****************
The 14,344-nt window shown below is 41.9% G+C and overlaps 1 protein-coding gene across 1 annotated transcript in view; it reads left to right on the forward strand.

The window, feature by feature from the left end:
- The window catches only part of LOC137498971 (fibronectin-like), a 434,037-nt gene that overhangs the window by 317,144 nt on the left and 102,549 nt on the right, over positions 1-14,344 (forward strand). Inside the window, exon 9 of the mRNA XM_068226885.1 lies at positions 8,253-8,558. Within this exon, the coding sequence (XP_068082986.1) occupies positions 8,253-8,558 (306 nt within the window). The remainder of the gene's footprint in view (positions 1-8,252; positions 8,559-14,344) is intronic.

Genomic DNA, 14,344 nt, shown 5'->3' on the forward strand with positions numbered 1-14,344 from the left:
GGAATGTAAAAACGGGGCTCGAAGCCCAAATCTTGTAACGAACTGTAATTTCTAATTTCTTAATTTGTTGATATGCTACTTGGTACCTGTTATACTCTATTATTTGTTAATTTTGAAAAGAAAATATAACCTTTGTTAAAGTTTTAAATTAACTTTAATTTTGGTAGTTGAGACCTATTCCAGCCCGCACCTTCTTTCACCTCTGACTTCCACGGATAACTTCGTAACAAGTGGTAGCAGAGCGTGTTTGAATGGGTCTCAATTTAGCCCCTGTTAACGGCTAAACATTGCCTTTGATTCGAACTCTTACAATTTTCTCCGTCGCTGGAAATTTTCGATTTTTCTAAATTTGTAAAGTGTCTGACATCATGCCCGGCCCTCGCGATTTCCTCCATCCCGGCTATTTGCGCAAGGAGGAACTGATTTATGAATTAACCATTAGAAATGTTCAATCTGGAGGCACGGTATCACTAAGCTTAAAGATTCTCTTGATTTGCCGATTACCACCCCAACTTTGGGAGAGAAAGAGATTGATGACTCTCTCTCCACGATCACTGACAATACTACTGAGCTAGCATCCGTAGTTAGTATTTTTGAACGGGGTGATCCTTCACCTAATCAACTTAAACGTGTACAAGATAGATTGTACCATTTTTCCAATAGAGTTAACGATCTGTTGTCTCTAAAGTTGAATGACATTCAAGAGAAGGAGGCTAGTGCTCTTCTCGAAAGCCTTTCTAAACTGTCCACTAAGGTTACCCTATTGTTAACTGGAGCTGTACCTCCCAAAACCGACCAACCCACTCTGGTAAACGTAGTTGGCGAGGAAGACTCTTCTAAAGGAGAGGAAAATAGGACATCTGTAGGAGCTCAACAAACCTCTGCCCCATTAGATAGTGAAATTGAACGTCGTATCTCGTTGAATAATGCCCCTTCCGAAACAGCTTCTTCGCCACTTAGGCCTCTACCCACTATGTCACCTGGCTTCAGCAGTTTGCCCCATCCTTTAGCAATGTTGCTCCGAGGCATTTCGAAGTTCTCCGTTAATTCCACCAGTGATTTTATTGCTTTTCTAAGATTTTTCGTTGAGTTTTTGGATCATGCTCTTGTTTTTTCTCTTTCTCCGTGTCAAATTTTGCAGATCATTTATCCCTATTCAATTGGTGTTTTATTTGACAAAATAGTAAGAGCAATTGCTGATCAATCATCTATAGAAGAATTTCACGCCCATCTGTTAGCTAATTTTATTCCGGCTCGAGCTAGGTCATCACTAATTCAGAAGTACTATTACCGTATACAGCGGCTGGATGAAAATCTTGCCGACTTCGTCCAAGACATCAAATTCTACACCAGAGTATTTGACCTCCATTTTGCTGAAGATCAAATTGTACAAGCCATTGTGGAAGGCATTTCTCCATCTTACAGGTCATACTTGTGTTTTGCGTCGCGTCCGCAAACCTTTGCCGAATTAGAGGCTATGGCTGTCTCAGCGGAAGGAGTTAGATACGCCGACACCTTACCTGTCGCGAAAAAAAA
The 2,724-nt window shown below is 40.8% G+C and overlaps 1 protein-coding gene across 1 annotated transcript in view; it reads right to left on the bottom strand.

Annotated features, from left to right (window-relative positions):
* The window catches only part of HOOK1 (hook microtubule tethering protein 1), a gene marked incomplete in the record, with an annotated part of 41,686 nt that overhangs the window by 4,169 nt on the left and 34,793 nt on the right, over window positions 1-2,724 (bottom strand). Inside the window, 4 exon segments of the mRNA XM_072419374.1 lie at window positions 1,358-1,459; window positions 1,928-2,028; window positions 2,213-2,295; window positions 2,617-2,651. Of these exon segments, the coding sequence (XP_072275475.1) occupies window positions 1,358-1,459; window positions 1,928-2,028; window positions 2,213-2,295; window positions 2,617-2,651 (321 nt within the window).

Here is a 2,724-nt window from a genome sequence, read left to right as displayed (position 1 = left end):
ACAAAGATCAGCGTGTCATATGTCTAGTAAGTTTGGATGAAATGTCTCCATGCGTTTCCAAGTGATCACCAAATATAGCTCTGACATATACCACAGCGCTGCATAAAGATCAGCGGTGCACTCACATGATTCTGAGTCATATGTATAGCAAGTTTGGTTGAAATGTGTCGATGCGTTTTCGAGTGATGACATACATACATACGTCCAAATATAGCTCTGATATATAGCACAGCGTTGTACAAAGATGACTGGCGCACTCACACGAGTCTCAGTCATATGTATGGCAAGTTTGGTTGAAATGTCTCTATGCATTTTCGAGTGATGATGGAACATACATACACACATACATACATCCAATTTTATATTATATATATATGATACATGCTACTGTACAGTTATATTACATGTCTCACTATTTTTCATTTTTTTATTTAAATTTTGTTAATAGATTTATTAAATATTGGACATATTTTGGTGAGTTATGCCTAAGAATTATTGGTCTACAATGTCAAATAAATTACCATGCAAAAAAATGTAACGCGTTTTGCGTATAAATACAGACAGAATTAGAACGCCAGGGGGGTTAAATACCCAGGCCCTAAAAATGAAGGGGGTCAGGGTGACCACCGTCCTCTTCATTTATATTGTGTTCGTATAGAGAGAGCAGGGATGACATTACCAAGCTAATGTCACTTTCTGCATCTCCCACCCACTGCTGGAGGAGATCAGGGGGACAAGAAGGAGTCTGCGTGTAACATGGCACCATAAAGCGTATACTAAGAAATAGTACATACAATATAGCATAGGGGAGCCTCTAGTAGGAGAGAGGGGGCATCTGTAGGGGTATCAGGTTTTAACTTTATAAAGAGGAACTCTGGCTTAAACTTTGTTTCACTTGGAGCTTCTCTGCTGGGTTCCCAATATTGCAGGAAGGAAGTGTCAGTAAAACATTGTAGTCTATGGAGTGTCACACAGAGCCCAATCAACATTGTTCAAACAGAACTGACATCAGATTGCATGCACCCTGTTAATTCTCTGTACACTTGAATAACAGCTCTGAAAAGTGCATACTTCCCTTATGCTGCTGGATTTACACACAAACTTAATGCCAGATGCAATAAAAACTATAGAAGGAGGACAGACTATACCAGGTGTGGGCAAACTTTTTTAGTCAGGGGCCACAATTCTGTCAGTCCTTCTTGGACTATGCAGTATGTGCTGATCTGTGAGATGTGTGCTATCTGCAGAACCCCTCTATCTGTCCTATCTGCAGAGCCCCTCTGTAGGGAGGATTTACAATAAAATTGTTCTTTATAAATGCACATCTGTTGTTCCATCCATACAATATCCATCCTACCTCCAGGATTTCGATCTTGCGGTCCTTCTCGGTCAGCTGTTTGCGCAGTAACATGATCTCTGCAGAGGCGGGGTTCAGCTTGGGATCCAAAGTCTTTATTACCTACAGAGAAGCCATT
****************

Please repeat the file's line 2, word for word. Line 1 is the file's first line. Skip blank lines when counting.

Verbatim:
The window, feature by feature from the left end: